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As concerns continue to mount about the risk of uterine cancer following a hysterectomy with morcellation, one the leading manufacturers of these controversial devices appears to be trying to silence an out-spoken critic who is calling for their power morcellators to be removed from the market.
Dr. Hooman Noorchashm and his wife, Dr. Amy Reed, have been leading the charge to raise awareness about the cancer risk associated with power morcellators used in recent years during minimally invasive laparoscopic hysterectomy and myomectomy procedures for removal of uterine fibroids.
The couple started an on-line petition at change.org calling for power morcellator recalls, indicating that “many women have died unnecessarily because dangerous cancers of the uterus and ovaries are being spread using morcellators.” As of this week, the petition now has over 80,000 supporters.
Dr. Reed was diagnosed with leiomyosarcoma after undering laparoscopic surgery involving the use of a Karl Storz Rotocut morcellator, which is a medical device that allows the surgeon to cut up the uterus or uterine fibroids and remove the tissue through a small laparoscopic incision. However, for women with unsuspected sarcoma contained within the uterus or ovaries, morcellation may cause the spread of cancer cells throughout the body, quickly upstaging the contained cancer.
The German medical device manufacturer Karl Storz recently sent a letter to Dr. Noorschashm, warning that they would pursue legal action against him if he continued to implicate their Rotocut power morcellators in his wife’s cancer or call the device unsafe. The letter was published by The Cancer Letter on August 27, claiming that Dr. Noorschashm is “defaming the device and/or the Karl Storz management”.
Karl Storz indicates that if it learns of any other statements from Dr. Noorschashm indicating that their power morcellators were responsible for his wife’s cancer, or that of any other woman, the company will not hesitate to take legal actions against him.
FDA, Other Companies, Echo Couple’s Concerns
The threats come amid increasing concerns among consumers and within the medical community over the link between power morcellators and uterine cancer.
Largely in response to the efforts of Drs. Noorschashm and Reed, the FDA launched an investigation earlier this year and urged doctors to avoid using power morcellators during laparoscopic hysterectomy or uterine fibroid removal surgery.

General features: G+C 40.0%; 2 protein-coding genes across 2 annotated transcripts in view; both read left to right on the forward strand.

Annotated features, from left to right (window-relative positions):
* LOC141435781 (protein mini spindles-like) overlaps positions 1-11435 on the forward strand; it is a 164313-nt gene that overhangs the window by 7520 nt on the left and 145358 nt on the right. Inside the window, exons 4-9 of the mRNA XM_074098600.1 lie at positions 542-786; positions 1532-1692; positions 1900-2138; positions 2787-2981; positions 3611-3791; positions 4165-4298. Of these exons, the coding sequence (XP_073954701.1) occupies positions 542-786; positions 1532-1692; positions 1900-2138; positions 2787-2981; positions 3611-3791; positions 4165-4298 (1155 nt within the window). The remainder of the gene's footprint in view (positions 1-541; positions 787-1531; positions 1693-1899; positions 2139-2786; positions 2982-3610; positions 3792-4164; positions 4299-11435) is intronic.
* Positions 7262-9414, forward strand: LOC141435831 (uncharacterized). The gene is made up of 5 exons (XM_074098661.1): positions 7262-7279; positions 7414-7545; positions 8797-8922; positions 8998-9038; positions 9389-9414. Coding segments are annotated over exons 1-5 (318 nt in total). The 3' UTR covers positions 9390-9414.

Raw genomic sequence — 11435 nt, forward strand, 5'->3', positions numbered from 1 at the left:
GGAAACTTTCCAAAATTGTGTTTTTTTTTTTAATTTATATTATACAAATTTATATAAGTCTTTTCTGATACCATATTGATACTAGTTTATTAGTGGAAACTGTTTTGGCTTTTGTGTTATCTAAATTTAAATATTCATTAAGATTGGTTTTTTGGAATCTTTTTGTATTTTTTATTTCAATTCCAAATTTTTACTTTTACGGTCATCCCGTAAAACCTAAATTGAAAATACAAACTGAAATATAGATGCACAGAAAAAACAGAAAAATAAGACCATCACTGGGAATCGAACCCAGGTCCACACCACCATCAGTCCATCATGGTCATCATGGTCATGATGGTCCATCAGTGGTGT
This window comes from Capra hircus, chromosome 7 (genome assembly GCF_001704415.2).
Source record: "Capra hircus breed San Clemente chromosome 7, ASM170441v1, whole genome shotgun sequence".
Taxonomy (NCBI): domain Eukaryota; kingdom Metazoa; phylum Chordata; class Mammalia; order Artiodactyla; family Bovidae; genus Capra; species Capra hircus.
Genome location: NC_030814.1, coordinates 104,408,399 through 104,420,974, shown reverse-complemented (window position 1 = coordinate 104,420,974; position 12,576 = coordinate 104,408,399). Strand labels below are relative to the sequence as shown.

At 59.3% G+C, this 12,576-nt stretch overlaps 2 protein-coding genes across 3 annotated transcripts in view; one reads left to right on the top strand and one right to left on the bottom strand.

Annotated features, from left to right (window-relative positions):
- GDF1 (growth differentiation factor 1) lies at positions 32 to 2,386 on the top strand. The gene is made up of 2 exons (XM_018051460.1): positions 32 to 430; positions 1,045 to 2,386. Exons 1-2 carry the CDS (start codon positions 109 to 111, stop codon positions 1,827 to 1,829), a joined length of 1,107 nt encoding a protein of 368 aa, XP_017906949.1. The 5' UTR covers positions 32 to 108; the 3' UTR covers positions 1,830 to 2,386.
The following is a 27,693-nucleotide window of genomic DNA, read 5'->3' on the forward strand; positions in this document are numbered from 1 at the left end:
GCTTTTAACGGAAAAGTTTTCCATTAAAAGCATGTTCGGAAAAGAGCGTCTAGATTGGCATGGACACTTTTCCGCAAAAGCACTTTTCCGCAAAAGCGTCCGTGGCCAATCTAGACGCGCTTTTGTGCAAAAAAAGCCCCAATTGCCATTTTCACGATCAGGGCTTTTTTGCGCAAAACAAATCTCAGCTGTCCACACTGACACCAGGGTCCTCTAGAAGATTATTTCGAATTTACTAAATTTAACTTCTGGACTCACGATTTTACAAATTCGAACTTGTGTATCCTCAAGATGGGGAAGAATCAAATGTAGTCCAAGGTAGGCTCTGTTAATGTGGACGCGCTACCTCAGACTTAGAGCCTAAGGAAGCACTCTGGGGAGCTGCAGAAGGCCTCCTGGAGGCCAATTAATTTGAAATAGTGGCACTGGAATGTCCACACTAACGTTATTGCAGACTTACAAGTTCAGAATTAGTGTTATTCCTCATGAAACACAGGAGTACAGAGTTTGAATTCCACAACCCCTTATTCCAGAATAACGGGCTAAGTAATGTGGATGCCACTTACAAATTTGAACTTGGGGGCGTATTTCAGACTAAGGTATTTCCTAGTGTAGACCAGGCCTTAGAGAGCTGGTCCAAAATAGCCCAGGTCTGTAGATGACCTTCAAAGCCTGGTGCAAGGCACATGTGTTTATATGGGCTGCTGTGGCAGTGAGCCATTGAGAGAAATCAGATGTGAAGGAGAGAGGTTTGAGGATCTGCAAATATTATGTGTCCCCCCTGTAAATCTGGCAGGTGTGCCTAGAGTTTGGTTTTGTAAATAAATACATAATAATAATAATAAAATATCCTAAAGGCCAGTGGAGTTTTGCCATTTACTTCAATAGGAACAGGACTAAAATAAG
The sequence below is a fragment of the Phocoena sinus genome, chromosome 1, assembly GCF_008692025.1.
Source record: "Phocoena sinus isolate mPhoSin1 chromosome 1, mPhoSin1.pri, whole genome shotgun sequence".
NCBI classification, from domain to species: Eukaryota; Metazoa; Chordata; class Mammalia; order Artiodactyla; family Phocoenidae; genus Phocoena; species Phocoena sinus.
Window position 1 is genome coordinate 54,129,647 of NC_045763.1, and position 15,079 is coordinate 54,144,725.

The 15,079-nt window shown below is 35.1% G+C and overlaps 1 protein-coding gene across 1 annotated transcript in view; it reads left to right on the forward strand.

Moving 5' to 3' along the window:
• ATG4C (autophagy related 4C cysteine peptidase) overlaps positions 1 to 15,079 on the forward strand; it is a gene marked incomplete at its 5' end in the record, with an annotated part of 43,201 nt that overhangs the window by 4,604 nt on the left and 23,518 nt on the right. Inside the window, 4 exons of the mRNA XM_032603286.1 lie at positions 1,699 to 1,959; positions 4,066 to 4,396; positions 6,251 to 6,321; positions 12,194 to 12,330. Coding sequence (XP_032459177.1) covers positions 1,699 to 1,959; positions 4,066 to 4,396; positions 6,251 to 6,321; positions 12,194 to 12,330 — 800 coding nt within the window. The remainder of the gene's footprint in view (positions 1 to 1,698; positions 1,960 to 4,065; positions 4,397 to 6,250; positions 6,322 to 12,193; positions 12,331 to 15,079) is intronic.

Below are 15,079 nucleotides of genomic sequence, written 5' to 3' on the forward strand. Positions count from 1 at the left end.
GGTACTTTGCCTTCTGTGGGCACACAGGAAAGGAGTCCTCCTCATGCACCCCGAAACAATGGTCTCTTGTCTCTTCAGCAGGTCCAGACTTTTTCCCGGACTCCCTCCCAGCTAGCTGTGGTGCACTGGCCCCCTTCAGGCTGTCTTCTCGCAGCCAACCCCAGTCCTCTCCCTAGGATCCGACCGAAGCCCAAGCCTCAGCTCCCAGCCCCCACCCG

The federal regulatory agency indicated that the risk of spreading cancer with the devices is not justified, since an estimated one in 350 women undergoing the procedures may have unsuspected sarcoma, which doctors are unable to reliably diagnose prior to the surgery.
At an FDA advisory meeting this summer, two panels of experts agreed that there appeared to be no safe way to user power morcellators for uterine fibroid removal, but couldn’t decided if the devices should be completely banned or just carry the most stringent warning labels possible. They also urged doctors to tell women the potential cancer risks involved in using the devices.
Johnson & Johnson’s Ethicon subsidiary, which controlled more than 70% of the morcellator market, agreed that the devices were unsafe, and determined that there is no way current technology can make them safe, and issued a power morcellator recall, announcing it was leaving the morcellator market entirely.
While others have called on Karl Storz to do the same, the German medical device manufacturer indicates in the letter to Dr. Noorchashm that it has decided not to remove their product from the market at this time, calling the data on specific risks attributable to the morcellation device itself weak.
“Karl Storz insists that you immediately stop your campaign against the Rotocut morcellator, any other morcellator device of Karl Storz, and that you stop defaming the device and/or the Karl Storz management in the medical world or on the market place,” wrote the manufacturer in the letter. “We will no longer tolerate unfounded and unproven allegations such as the ones contained in your previous emails and we will hold you responsible.”
In multiple media reports, Dr. Noorchashm has indicated that he is not concerned about the Karl Storz threat and that he will continue his campaign.
Laparoscopic Morcellator Cancer Lawsuits
As women and families throughout the United States learn that cases of aggressive uterine cancers diagnosed following a laparoscopic hysterectomy or myomectomy may have been caused by morcellation, questions are being raised about why adequate warnings were not provided and whether manufacturers failed to make the devices as safe as they could have been.
A number of hysterectomy morcellation lawsuits are now being pursued on behalf of individuals diagnosed with leiomyosarcoma, endometrial stromal sarcoma or other cancers spread following a hysterectomy or myomectomy performed laparoscopically or through robotic surgery.
In cases filed against Karl Storz, Ethicon and other manufacturers, plaintiffs allege that as they were originally designed and sold, power morcellators are unreasonably dangerous.
In addition, women claim that they may have avoided spreading cancer throughout their body if information about the risk had been provided to the medical community, since a number of alternative treatment options are available for women with symptomatic uterine fibroids, including traditional surgical hysterectomy performed vaginally or abdominally, catheter-based blocking of the uterine artery, high-intensity focused ultrasound, drug therapy and laparoscopic hysterectomy or myomectomy without use of morcellation.